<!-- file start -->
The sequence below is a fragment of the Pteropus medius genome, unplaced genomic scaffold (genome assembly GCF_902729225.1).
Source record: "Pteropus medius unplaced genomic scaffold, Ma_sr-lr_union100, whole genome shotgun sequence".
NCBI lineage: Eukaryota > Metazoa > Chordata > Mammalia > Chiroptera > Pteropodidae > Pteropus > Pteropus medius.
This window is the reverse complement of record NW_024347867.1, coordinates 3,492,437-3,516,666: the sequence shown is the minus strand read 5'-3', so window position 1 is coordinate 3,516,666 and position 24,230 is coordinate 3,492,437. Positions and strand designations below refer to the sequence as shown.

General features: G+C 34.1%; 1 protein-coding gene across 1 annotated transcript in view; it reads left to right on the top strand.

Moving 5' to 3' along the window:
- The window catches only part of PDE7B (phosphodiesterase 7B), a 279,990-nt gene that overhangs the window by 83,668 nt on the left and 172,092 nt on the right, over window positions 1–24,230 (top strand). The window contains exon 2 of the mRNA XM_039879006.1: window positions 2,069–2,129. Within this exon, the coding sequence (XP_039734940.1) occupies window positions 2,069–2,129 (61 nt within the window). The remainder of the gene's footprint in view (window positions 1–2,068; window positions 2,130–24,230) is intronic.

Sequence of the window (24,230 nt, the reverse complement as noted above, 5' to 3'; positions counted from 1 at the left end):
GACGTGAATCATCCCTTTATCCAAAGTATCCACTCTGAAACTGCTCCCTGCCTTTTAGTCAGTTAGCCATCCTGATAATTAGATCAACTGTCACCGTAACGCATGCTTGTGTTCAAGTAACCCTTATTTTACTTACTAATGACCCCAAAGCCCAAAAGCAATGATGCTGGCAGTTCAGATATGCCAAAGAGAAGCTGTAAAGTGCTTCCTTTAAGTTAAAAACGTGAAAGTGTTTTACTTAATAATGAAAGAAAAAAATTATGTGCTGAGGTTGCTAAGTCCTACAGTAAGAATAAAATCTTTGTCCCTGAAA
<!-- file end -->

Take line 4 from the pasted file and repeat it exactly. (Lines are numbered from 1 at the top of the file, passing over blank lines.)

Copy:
This window is the reverse complement of record NW_024347867.1, coordinates 3,492,437-3,516,666: the sequence shown is the minus strand read 5'-3', so window position 1 is coordinate 3,516,666 and position 24,230 is coordinate 3,492,437. Positions and strand designations below refer to the sequence as shown.